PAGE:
That includes the likes of John Deere, AGCO, Iseki and Kubota, among others. For its part, John Deere unveiled a prototype self-driving tractor and autonomous sprayer in October 2019 that offered a glimpse into how machines may handle more of the grunt work required for harvesting crops.  

Blue River Technology, acquired by John Deere in 2017, created See and Spray, a device that uses cameras, machine learning and AI to detect weeds in their fields. The machine has the ability to spray pesticides, fertilizer and fungicides. This technology can help farmers reduce the amount of weeds among their crops as much as 90 percent in a few years, but in order to be effective, it requires ultra low-latency to quickly determine which plants are weeds and take action. This is where 5G will make a difference.  

In an interview with LightReading, John Stone, SVP of the Intelligent Solutions Group at John Deere, also said that because this application would be stored in the cloud, as opposed to a piece of hardware, “it means we could have a lower cost machine. The farmer would just need the modem on the machine to execute and then do the heavier computing in the cloud."  

Projections vary, especially when delineated into segments, but overall, forecasts put the farming equipment market at $180 billion by 2024 in a report from Global Market Insights released in October 2019.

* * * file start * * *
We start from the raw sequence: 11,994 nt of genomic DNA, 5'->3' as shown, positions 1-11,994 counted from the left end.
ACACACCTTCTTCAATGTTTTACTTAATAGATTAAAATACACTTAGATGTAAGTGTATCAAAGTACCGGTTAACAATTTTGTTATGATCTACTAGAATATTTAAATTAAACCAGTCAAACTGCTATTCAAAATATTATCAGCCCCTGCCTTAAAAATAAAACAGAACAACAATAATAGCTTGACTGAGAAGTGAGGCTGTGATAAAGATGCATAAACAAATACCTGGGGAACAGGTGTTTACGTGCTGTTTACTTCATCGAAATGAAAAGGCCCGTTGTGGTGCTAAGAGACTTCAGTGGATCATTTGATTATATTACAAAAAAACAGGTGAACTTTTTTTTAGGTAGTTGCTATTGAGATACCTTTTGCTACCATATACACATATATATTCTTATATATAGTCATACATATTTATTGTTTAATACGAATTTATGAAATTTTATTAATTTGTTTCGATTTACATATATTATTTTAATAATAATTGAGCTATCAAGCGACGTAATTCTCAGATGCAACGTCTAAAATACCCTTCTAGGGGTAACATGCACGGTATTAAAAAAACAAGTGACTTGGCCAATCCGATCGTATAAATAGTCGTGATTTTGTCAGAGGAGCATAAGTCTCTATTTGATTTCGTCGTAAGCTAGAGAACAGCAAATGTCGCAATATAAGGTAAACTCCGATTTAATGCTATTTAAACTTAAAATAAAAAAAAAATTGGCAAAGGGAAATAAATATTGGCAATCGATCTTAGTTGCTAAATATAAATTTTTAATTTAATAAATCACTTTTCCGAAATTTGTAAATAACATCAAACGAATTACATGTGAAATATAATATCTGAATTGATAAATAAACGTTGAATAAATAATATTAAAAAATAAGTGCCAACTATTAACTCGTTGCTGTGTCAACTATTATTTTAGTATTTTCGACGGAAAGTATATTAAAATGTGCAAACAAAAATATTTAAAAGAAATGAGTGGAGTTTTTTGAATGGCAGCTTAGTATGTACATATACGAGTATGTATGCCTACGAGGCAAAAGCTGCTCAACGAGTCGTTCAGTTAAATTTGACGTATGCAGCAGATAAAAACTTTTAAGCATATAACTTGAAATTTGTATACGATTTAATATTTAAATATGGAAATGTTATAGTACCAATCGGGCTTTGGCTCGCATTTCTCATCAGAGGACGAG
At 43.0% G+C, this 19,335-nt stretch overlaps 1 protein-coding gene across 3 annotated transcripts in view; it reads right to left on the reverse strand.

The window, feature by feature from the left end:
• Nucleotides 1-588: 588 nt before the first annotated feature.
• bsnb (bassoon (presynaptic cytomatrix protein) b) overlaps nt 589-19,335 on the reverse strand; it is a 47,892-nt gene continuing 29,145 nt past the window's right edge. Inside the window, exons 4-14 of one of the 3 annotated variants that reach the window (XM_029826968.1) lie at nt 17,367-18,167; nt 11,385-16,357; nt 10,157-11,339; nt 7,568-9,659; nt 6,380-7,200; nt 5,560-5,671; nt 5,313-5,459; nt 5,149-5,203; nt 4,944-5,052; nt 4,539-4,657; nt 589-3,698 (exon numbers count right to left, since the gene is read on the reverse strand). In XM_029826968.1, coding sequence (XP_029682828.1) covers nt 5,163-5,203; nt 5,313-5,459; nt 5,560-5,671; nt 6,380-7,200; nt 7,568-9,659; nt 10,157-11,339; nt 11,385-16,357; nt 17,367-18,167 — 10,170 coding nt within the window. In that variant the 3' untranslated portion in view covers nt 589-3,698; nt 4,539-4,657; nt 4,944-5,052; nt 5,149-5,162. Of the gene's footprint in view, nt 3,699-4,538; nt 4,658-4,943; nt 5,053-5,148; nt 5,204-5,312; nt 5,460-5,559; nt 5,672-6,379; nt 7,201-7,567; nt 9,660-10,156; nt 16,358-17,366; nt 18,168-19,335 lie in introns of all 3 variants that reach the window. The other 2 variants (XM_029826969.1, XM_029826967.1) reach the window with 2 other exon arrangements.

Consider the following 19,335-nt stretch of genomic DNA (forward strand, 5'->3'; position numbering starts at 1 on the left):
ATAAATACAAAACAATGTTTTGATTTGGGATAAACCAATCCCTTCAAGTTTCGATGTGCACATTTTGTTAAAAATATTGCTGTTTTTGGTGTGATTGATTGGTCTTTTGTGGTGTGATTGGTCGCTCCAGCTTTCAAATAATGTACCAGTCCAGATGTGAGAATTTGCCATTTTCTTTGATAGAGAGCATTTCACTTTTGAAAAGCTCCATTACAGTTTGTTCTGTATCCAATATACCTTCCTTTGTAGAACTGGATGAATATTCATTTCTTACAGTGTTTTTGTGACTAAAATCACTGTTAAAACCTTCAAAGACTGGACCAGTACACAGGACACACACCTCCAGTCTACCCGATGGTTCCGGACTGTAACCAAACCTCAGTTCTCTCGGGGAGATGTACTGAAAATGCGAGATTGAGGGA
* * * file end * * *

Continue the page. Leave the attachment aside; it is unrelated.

That may lend governments’ ears to pass legislation that would iron out details on liability and regulate when and where robots can do their jobs. As long as farmers are willing to embrace the technology, the pieces of this autonomous puzzle may come together. There is some precedent there — the first milking robot launched in 1995 and is now a fixture on farms everywhere.  

In lieu of new vehicles, engineers and developers could convert existing tractors into robotic ones. Several firms, like Precision Makers in the Netherlands, have offered that kind of technology before, though it is more focused on a “cab-less” robot tractor called the Greenbot that it’s now building for John Deere. The market, at large, is also veering toward full autonomy, albeit still years away from mass adoption.  

Planting seeds  

In the United States, less than one percent of the working population was in the agricultural industry in 2018, according to the U.S. Bureau of Labor Statistics. In Canada, Statscan says that number is just shy of 1.5 percent and falling as of 2019. It’s a trend seen across the globe as people continue to head for cities.  

Finding people to fill agriculture jobs has been a losing battle for decades, which explains why seasonal migrant workers pick crops in both countries. Future food demand with current employment levels would strain the global food system, lending further credence to the need to make it more efficient now.  

Machines could be a major cog in that wheel in improving yields to a much higher degree. Farmers may gain the ability to more accurately spread fertilizer and herbicides, or apply what is necessary only to the crops that need it most, rather than all of them. Using a combination of GPS, sensors, and imaging, they would presumably have a better handle on how to deploy the robotic vehicles tilling the land.    

It’s a futuristic vision, but one that looks to become a reality in this decade. Self-driving cars on the road may get plenty of attention, but it may be the ones on the farms that keep everyone fed.